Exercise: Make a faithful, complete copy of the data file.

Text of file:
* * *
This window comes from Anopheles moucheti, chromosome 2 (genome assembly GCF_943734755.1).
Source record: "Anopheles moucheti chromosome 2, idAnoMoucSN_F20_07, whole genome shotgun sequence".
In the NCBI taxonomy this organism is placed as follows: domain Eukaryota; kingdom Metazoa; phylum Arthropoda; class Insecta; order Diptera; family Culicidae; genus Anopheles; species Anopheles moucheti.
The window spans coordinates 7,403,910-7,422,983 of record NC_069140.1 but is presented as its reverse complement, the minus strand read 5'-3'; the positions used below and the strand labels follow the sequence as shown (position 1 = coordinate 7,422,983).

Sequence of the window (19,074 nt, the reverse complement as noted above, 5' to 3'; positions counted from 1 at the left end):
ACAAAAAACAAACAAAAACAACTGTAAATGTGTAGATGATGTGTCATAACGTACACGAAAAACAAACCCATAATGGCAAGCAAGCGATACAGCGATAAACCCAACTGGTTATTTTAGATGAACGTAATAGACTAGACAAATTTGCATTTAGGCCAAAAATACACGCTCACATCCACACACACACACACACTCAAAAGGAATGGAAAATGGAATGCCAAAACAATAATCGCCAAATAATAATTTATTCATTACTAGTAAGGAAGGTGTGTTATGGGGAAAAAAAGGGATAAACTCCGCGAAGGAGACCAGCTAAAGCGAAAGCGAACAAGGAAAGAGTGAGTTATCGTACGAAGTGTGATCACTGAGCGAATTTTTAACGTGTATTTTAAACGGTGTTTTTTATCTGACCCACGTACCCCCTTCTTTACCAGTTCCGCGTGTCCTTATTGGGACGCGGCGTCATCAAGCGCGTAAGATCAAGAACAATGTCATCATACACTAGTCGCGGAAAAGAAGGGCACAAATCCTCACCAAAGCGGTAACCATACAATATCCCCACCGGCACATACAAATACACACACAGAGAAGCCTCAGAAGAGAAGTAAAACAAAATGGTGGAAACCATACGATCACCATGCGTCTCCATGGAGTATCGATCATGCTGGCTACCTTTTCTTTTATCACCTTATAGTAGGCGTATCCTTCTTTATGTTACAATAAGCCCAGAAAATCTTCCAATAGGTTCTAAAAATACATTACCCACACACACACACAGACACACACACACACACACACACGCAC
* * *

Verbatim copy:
This window comes from Anopheles moucheti, chromosome 2 (genome assembly GCF_943734755.1).
Source record: "Anopheles moucheti chromosome 2, idAnoMoucSN_F20_07, whole genome shotgun sequence".
In the NCBI taxonomy this organism is placed as follows: domain Eukaryota; kingdom Metazoa; phylum Arthropoda; class Insecta; order Diptera; family Culicidae; genus Anopheles; species Anopheles moucheti.
The window spans coordinates 7,403,910-7,422,983 of record NC_069140.1 but is presented as its reverse complement, the minus strand read 5'-3'; the positions used below and the strand labels follow the sequence as shown (position 1 = coordinate 7,422,983).

Sequence of the window (19,074 nt, the reverse complement as noted above, 5' to 3'; positions counted from 1 at the left end):
ACAAAAAACAAACAAAAACAACTGTAAATGTGTAGATGATGTGTCATAACGTACACGAAAAACAAACCCATAATGGCAAGCAAGCGATACAGCGATAAACCCAACTGGTTATTTTAGATGAACGTAATAGACTAGACAAATTTGCATTTAGGCCAAAAATACACGCTCACATCCACACACACACACACACTCAAAAGGAATGGAAAATGGAATGCCAAAACAATAATCGCCAAATAATAATTTATTCATTACTAGTAAGGAAGGTGTGTTATGGGGAAAAAAAGGGATAAACTCCGCGAAGGAGACCAGCTAAAGCGAAAGCGAACAAGGAAAGAGTGAGTTATCGTACGAAGTGTGATCACTGAGCGAATTTTTAACGTGTATTTTAAACGGTGTTTTTTATCTGACCCACGTACCCCCTTCTTTACCAGTTCCGCGTGTCCTTATTGGGACGCGGCGTCATCAAGCGCGTAAGATCAAGAACAATGTCATCATACACTAGTCGCGGAAAAGAAGGGCACAAATCCTCACCAAAGCGGTAACCATACAATATCCCCACCGGCACATACAAATACACACACAGAGAAGCCTCAGAAGAGAAGTAAAACAAAATGGTGGAAACCATACGATCACCATGCGTCTCCATGGAGTATCGATCATGCTGGCTACCTTTTCTTTTATCACCTTATAGTAGGCGTATCCTTCTTTATGTTACAATAAGCCCAGAAAATCTTCCAATAGGTTCTAAAAATACATTACCCACACACACACACAGACACACACACACACACACACACGCAC